Jesus never paraded his identity. Even after his resurrection, the greatest event in the history of the world, he didn’t flaunt his power and presence. In fact, Jesus’ life and death were public, but his resurrection was private and almost secret.
He repeatedly asked his disciples who they thought he was, what they thought he was doing, where did they think he came from, what were others saying of him. Jesus ate at the homes of the outcasts and the illegals. He washed the feet of his students. He hung out with the pariahs of his day, lepers and prostitutes and tax collectors. Jesus had no interest in the appearance of righteousness, only the application of righteousness. Whereas other teachers were masters of abstraction, Jesus was a master of personalization. He knew people not by appearances or pretenses or by what they did. He knew individuals by name.
For Jesus, the blind weren’t just blind, and the demon possessed weren’t just demon possessed, and the lepers weren’t just lepers. For Jesus each one was a valuable person, a child of God. This is what scandalized those with their Humvee holiness and Ferrari rituals: for Jesus, sinners were never just sinners, they were people to love
There are two things we all know about “profiling.” First, it’s illegal and it’s wrong. Second, it’s what each of us instinctually does every day. We all judge those we encounter on some “gut level” regardless of what we believe and hope and pray for. We like the UPS guy. We cannot stand the checker on Aisle 6 at the grocery store. We know there is some kind of problem with the guy who wears shorts and a fuzzy hat as he wanders the neighborhood every day. We make judgments, “that is good”. We make judgments, “that is bad”.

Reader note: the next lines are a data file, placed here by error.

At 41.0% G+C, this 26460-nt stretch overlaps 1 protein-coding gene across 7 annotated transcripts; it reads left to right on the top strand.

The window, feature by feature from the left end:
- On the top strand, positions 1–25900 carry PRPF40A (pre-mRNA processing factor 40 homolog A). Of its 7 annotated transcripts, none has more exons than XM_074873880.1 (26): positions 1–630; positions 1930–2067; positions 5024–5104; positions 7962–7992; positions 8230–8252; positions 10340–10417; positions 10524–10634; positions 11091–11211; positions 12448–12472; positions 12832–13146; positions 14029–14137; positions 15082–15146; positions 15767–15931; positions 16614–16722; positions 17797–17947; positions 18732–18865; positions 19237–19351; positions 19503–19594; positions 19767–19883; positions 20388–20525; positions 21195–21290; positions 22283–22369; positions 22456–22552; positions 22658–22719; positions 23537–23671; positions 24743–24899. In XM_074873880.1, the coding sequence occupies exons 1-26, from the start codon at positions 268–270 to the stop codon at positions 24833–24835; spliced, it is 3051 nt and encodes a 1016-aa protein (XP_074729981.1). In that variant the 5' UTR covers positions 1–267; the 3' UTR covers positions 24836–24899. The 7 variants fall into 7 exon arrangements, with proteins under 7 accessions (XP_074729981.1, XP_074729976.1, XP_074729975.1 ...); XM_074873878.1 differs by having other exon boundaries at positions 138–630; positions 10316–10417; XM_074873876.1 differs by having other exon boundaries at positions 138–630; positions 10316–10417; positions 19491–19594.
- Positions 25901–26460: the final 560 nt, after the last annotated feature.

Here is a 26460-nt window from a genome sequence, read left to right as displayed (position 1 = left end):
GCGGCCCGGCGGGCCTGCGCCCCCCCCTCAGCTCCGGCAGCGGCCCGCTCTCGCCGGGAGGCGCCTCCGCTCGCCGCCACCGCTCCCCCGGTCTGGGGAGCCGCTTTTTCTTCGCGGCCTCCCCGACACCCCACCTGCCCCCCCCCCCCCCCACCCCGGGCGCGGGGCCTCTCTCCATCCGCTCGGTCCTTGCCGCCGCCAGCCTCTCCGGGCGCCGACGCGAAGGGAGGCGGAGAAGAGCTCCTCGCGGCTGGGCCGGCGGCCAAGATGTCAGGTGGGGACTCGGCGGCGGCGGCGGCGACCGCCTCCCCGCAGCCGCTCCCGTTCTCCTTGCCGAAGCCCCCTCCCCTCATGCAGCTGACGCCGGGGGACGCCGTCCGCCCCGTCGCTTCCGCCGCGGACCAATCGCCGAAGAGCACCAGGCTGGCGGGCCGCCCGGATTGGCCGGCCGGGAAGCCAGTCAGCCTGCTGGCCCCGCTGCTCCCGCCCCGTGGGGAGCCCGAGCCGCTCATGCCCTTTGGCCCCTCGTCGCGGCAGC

The Pharisees “judged” all those who failed to live up to their standards as moral failures, inferior spiritually and unsuccessful citizens. Jesus challenged those assumptions. Jesus dared us to look beyond our instinct to “profile” and instead to seek out a relationship, a true connection, with those who did not have long enough fringes, big enough bank accounts, or normal enough looking lives. Jesus expects his disciples to give each person the grace of acceptance that divine love demands.
Jesus was famous for not looking on the outward surfaces. In Mark 12:14 it says “They came to him and said, “Teacher, we know that you are a man of integrity. You aren’t swayed by others, because you pay no attention to who they are; but you teach the way of God in accordance with the truth.” The original Greek for “you pay no attention to who they are” or “you do not look on the outward appearance” translates literally “you do not look on the face” or “you do not look at faces.” In other words, Jesus does not look on the surface. Jesus does not look on faces — at face values, at face lifts, “on the face of it.” Jesus looks on the heart. Jesus looks behind the face at the deeper truths of the heart. Jesus see the beauty in each of us, even that person you turn around to avoid.
We have a God who doesn’t look on outward appearances (1 Samuel 16:7; John 7:24, 2 Cor.5:12). Jesus looked beyond the face to the heart, to the beautiful in each person. We don’t need a people of Humvee holiness, but of heart holiness, or humble holiness.Blessings,